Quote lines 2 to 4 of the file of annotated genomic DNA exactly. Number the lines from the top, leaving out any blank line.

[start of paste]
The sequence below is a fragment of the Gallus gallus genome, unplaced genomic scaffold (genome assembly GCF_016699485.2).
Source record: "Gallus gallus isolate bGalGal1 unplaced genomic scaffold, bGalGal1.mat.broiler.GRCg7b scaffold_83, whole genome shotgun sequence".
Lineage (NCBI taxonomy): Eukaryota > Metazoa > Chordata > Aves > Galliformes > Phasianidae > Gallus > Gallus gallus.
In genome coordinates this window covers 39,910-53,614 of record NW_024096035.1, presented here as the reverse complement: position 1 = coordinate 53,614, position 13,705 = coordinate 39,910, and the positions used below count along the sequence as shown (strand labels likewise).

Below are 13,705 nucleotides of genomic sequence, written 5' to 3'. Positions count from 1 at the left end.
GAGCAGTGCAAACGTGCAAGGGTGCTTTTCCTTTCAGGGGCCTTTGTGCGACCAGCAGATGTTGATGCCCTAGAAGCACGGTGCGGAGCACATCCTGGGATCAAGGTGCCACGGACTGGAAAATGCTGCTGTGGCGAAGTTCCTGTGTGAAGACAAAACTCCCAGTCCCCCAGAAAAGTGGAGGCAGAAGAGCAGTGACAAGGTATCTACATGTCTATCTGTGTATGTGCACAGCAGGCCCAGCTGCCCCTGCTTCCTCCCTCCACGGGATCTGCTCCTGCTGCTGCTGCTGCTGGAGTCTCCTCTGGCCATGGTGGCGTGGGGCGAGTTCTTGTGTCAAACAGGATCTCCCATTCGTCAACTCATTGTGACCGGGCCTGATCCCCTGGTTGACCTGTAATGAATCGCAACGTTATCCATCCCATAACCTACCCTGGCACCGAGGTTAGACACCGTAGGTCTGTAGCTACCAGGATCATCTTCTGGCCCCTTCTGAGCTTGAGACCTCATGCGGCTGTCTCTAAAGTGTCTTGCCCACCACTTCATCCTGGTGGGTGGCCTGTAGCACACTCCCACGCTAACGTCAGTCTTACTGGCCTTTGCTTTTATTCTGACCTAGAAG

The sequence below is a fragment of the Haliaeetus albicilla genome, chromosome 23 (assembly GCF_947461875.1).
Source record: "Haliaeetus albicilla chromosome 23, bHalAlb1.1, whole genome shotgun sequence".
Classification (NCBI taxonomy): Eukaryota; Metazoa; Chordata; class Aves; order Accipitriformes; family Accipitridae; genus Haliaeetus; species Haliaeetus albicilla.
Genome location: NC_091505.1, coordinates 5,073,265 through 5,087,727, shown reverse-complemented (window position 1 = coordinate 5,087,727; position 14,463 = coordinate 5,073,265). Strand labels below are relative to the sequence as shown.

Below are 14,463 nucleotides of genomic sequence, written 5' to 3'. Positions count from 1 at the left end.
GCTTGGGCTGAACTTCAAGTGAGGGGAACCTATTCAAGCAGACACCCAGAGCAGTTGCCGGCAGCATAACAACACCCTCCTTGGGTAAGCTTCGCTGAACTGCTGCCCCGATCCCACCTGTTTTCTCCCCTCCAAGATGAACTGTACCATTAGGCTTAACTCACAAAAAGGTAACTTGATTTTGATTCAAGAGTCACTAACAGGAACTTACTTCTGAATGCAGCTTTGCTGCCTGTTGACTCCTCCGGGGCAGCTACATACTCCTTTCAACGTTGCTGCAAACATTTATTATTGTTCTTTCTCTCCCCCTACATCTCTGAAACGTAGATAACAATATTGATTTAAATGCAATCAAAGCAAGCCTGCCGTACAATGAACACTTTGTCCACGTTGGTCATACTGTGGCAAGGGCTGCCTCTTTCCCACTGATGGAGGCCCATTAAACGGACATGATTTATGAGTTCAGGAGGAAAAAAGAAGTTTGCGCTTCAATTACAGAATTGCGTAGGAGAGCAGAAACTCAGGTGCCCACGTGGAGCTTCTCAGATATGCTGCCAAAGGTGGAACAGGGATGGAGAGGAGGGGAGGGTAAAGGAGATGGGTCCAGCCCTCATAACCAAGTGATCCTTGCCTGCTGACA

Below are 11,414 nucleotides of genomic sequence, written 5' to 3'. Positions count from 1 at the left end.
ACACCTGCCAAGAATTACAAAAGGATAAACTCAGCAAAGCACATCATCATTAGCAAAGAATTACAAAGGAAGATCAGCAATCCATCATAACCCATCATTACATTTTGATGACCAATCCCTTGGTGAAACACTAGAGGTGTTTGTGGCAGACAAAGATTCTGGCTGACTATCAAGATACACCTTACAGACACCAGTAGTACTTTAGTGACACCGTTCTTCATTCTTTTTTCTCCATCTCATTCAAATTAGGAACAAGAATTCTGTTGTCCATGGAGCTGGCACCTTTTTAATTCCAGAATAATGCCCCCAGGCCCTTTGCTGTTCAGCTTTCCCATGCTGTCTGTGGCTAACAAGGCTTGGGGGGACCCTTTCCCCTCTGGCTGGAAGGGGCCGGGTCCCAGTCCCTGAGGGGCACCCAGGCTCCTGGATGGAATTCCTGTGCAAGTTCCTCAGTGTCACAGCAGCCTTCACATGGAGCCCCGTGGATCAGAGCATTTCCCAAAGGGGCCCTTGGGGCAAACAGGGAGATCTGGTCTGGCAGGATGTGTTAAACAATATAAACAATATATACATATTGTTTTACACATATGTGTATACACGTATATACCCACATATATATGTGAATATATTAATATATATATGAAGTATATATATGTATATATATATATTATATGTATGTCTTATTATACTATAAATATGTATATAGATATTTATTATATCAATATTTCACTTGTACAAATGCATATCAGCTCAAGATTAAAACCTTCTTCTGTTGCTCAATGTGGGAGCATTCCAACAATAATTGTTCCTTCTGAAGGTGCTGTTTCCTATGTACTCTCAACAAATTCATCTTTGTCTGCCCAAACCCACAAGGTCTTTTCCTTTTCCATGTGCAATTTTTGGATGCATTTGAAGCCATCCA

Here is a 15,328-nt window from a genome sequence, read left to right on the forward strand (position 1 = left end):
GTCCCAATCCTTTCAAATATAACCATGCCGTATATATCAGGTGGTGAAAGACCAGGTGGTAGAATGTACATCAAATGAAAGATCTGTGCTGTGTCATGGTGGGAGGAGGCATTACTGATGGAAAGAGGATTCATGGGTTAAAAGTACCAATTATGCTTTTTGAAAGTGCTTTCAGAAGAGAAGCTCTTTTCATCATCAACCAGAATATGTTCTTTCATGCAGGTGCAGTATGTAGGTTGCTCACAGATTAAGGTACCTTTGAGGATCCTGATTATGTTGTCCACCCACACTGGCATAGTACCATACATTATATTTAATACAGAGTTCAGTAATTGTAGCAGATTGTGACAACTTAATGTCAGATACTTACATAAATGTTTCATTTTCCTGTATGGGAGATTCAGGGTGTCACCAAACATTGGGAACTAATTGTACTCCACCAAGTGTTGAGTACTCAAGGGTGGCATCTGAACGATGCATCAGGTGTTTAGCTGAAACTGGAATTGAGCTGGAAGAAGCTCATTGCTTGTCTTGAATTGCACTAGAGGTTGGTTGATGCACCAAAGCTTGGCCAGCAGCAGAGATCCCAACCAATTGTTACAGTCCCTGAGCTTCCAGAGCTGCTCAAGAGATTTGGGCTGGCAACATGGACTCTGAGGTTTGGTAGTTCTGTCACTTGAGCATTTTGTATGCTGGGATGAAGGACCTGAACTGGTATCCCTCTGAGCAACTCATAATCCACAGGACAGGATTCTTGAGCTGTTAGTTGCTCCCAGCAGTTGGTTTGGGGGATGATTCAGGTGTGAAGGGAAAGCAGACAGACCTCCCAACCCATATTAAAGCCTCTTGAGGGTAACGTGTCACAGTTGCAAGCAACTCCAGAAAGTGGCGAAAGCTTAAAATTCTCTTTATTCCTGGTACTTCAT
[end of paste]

Source record: "Gallus gallus isolate bGalGal1 unplaced genomic scaffold, bGalGal1.mat.broiler.GRCg7b scaffold_83, whole genome shotgun sequence".
Lineage (NCBI taxonomy): Eukaryota > Metazoa > Chordata > Aves > Galliformes > Phasianidae > Gallus > Gallus gallus.
In genome coordinates this window covers 39,910-53,614 of record NW_024096035.1, presented here as the reverse complement: position 1 = coordinate 53,614, position 13,705 = coordinate 39,910, and the positions used below count along the sequence as shown (strand labels likewise).